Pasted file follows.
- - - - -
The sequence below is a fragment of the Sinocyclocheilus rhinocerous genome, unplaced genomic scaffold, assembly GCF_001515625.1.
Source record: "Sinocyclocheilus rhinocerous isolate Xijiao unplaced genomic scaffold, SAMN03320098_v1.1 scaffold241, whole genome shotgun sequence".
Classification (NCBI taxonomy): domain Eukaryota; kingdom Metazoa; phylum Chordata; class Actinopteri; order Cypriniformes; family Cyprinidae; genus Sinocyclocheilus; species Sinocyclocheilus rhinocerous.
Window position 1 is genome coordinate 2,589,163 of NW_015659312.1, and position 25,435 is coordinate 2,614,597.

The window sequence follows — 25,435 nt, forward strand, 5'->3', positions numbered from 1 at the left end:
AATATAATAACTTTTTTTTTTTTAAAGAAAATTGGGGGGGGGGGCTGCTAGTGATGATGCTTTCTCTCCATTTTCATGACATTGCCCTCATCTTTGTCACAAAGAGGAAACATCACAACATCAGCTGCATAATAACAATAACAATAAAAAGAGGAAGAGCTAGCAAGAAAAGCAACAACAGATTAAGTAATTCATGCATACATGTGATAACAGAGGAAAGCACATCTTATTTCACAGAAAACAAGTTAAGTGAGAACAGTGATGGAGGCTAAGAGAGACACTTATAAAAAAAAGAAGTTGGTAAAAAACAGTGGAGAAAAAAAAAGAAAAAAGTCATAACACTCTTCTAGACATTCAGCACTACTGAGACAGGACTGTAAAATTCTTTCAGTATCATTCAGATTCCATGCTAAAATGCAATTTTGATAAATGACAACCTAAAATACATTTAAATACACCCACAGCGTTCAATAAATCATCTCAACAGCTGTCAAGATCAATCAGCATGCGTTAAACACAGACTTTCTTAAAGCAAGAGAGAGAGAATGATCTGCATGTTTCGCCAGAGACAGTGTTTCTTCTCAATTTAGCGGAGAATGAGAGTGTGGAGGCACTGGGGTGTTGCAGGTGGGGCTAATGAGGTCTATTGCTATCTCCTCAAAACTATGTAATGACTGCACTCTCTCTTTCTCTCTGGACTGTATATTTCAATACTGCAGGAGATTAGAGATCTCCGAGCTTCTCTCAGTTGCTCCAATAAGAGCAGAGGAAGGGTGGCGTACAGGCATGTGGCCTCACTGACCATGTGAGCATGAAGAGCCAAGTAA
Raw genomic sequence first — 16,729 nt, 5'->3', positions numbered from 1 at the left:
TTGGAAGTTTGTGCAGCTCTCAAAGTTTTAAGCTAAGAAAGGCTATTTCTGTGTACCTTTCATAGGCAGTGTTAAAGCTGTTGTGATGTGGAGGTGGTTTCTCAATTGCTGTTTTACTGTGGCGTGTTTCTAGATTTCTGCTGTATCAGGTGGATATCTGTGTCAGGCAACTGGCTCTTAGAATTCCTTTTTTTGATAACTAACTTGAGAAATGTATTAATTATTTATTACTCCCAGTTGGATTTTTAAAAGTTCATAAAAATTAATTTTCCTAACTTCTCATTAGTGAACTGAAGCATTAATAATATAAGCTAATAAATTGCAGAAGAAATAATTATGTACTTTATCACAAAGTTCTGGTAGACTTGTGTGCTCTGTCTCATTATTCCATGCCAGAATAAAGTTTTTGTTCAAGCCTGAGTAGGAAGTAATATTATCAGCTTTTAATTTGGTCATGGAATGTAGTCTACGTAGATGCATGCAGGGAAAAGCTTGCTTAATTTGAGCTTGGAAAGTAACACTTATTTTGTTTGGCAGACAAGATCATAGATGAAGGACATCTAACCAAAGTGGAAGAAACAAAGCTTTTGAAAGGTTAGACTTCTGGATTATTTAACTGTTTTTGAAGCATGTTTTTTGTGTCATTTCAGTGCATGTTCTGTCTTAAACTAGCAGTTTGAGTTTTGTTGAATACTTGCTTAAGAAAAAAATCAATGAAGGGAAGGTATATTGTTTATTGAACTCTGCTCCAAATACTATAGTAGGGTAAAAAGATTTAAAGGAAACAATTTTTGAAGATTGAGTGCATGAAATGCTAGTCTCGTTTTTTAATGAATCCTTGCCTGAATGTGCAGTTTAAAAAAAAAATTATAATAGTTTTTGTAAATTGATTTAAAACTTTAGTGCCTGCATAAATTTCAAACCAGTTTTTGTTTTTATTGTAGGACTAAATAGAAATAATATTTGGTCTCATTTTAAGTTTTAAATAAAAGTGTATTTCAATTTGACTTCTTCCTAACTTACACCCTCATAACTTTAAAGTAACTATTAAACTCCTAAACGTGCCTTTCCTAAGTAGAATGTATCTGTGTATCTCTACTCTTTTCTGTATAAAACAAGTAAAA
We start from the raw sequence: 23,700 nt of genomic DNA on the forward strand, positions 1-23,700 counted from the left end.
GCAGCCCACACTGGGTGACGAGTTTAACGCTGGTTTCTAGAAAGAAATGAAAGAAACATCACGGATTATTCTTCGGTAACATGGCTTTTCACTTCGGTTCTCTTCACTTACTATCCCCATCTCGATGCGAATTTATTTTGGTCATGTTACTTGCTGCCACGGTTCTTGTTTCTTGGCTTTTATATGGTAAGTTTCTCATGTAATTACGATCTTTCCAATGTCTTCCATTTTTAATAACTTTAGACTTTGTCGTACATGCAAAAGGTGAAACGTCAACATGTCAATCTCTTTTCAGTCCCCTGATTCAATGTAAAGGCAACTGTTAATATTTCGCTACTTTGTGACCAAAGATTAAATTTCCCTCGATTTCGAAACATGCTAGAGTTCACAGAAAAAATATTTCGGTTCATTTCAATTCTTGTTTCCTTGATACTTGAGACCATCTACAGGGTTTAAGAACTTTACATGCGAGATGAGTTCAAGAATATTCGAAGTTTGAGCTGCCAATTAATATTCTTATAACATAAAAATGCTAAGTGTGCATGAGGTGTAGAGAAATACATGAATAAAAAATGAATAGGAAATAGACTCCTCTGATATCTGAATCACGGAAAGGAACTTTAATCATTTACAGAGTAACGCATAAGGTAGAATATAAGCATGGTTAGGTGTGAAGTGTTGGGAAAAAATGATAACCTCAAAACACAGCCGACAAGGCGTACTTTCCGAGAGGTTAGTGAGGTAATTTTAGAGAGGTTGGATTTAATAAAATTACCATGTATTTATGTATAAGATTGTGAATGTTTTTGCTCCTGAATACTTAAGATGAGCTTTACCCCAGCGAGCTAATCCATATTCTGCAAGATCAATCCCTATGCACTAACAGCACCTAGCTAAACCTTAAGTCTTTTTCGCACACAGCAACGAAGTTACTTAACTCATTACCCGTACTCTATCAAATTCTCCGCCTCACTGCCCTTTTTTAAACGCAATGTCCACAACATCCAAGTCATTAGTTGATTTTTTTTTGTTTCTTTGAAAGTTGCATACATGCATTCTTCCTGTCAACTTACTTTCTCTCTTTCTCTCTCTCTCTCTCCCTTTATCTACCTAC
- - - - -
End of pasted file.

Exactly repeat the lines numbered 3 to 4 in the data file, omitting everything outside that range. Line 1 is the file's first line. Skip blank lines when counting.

Classification (NCBI taxonomy): domain Eukaryota; kingdom Metazoa; phylum Chordata; class Actinopteri; order Cypriniformes; family Cyprinidae; genus Sinocyclocheilus; species Sinocyclocheilus rhinocerous.
Window position 1 is genome coordinate 2,589,163 of NW_015659312.1, and position 25,435 is coordinate 2,614,597.